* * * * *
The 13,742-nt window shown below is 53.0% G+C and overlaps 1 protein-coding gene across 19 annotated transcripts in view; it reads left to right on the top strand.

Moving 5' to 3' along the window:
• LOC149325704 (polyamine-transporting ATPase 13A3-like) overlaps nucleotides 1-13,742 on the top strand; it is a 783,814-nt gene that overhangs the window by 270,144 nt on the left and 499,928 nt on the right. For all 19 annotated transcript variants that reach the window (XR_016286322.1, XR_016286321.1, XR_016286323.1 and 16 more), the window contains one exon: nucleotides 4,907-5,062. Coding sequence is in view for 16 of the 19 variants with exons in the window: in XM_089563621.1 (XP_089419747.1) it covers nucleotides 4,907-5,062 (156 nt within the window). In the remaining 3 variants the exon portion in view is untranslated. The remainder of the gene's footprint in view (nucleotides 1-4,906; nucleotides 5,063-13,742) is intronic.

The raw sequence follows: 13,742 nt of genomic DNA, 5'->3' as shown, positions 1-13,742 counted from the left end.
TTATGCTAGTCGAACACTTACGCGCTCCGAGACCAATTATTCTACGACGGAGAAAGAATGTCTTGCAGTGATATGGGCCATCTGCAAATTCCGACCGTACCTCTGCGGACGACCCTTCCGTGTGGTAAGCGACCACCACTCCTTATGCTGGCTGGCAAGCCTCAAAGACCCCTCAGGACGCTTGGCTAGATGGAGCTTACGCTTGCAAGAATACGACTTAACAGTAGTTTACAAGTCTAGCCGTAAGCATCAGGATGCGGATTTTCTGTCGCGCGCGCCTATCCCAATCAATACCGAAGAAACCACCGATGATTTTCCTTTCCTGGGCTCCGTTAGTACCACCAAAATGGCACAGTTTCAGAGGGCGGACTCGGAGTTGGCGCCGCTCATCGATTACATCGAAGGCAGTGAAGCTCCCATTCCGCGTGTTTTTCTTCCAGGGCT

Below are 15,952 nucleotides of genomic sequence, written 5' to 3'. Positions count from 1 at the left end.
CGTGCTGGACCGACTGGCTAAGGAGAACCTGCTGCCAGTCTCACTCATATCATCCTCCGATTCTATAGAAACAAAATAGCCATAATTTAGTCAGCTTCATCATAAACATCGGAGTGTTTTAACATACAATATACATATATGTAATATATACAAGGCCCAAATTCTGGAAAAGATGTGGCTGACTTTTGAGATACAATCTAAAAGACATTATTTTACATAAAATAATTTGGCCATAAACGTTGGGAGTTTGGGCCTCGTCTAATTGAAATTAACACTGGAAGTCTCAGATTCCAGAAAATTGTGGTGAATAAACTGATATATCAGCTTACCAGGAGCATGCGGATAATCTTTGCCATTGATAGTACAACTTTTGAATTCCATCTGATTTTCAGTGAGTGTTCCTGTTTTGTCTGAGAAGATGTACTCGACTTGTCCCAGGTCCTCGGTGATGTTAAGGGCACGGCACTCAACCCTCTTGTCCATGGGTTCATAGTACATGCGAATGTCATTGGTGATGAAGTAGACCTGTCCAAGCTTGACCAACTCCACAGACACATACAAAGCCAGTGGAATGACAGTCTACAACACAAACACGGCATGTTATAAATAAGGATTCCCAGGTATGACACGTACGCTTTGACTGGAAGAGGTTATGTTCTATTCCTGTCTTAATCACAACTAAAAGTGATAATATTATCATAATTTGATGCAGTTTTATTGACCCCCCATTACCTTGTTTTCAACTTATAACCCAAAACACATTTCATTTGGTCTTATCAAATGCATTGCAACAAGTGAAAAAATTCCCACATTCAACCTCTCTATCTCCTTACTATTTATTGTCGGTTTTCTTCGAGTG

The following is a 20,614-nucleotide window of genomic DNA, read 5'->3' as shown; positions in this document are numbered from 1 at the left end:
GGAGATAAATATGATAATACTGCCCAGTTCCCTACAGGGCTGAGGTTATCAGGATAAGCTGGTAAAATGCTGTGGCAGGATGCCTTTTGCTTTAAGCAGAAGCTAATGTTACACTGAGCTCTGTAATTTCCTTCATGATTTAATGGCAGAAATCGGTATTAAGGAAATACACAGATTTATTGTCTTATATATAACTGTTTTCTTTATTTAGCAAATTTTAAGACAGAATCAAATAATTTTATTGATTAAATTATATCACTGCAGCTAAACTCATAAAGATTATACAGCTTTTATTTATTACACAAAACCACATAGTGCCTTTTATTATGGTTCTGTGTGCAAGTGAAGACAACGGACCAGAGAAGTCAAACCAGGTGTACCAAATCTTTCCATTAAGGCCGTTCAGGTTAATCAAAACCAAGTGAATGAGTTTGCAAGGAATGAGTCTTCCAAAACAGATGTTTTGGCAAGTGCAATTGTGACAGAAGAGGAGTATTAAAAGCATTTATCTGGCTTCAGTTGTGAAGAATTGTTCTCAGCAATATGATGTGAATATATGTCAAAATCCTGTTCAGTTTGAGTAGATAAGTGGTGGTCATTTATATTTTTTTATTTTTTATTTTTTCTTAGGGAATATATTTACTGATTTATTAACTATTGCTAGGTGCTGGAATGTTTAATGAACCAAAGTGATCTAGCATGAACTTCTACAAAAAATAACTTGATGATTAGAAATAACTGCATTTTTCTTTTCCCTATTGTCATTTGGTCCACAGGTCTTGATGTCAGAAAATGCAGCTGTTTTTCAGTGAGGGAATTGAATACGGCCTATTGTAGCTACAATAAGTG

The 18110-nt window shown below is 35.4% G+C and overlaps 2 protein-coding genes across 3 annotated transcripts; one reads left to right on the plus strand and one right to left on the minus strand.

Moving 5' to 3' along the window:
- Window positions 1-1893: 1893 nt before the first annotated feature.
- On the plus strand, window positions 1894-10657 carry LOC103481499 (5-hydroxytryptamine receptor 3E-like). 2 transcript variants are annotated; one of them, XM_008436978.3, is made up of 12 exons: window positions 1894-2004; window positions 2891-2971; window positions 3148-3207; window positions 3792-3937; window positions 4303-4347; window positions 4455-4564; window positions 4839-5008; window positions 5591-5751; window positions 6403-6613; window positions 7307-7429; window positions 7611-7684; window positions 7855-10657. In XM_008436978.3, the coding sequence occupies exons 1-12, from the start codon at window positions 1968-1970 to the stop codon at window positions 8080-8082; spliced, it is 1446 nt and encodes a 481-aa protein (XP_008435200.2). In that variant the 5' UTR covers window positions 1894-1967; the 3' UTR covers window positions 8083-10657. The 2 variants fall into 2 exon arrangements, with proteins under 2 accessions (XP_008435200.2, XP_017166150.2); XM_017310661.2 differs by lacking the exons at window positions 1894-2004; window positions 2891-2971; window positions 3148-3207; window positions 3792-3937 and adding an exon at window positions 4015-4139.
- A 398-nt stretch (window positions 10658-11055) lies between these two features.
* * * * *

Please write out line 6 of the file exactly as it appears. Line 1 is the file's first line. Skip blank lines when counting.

Below are 15,952 nucleotides of genomic sequence, written 5' to 3'. Positions count from 1 at the left end.